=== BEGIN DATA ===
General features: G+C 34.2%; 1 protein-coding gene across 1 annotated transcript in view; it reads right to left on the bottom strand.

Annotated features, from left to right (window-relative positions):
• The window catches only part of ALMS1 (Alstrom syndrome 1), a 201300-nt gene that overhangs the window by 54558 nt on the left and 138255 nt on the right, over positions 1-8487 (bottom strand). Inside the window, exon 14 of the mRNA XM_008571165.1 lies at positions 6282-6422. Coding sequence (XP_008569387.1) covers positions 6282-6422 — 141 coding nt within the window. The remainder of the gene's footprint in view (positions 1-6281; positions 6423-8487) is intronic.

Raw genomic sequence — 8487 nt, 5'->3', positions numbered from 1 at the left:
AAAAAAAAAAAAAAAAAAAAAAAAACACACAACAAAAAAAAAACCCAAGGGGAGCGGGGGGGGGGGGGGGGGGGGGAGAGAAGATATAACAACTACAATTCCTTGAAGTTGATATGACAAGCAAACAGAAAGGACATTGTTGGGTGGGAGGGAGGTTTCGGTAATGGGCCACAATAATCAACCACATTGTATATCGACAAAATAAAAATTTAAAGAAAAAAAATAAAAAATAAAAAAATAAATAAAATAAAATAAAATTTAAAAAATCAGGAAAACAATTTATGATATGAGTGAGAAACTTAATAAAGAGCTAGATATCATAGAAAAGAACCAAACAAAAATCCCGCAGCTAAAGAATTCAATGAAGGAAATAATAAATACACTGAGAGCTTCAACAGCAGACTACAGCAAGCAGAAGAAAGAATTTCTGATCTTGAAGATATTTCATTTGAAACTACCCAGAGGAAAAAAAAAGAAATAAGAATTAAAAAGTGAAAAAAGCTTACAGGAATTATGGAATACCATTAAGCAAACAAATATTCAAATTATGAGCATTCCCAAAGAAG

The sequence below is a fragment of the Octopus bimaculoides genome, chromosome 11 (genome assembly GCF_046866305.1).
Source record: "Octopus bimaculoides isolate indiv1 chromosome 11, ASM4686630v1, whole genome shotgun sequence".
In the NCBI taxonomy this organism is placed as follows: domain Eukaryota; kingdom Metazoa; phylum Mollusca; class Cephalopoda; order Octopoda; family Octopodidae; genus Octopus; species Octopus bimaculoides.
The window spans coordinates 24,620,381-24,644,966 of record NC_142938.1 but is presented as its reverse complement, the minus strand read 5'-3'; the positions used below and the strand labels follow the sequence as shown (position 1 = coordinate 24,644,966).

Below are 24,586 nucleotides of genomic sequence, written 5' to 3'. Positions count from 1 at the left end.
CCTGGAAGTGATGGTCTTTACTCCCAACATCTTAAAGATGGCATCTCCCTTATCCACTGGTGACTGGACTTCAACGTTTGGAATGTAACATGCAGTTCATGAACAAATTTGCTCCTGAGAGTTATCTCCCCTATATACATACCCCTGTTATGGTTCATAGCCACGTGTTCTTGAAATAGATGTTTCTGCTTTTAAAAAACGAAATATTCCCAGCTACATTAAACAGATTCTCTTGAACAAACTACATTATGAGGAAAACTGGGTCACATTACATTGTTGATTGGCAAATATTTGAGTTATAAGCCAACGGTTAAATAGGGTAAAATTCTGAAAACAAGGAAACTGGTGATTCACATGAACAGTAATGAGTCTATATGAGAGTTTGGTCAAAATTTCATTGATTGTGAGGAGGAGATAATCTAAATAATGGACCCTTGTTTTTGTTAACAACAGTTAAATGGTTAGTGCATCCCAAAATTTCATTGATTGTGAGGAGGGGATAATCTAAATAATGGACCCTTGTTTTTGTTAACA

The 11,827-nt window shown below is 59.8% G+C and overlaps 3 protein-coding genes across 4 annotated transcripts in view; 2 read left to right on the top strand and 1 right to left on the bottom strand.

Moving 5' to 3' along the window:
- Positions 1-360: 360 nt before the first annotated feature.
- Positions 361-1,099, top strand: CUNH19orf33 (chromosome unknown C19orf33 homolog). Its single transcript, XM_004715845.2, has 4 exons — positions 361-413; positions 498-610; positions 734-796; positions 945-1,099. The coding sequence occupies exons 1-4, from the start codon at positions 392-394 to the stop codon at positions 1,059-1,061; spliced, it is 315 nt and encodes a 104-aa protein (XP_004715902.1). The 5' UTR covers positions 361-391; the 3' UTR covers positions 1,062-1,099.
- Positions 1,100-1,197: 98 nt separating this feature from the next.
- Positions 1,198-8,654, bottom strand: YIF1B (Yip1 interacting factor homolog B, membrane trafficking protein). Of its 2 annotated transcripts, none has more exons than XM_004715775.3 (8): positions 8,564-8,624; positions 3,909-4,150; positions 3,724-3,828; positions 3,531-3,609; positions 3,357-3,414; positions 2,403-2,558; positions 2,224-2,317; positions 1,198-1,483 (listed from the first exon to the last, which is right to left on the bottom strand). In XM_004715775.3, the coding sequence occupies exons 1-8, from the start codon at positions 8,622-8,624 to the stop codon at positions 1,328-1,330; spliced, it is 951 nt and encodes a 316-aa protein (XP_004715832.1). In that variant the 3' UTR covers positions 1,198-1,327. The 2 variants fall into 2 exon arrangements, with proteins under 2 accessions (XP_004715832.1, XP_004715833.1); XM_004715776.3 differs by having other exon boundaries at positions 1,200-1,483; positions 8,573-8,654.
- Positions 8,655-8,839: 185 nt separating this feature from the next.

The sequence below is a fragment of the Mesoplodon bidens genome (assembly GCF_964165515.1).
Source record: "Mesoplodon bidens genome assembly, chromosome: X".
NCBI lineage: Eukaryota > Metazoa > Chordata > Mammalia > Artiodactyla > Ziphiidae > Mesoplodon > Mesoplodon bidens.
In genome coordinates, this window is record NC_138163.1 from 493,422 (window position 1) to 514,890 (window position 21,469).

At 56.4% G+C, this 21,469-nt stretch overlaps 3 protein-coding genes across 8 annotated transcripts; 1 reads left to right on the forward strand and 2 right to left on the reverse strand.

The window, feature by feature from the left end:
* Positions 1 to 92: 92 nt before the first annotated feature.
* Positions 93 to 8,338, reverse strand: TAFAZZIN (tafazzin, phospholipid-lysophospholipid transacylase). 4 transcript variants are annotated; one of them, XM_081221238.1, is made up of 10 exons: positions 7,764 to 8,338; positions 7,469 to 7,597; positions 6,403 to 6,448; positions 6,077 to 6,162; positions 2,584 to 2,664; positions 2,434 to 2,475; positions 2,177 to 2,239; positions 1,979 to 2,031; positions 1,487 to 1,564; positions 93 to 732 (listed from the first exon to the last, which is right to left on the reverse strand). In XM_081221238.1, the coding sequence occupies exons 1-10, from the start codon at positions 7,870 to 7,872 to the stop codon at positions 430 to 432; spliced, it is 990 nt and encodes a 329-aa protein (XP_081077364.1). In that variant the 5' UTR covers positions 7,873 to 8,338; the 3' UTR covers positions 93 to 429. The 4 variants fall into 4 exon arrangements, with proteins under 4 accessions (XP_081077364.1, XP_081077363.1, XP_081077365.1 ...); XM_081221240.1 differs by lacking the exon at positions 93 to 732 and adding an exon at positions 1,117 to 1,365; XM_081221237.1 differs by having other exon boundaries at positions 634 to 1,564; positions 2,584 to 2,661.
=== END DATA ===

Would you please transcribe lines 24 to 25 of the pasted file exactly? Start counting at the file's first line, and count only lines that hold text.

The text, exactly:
The window, feature by feature from the left end:
* Positions 1 to 92: 92 nt before the first annotated feature.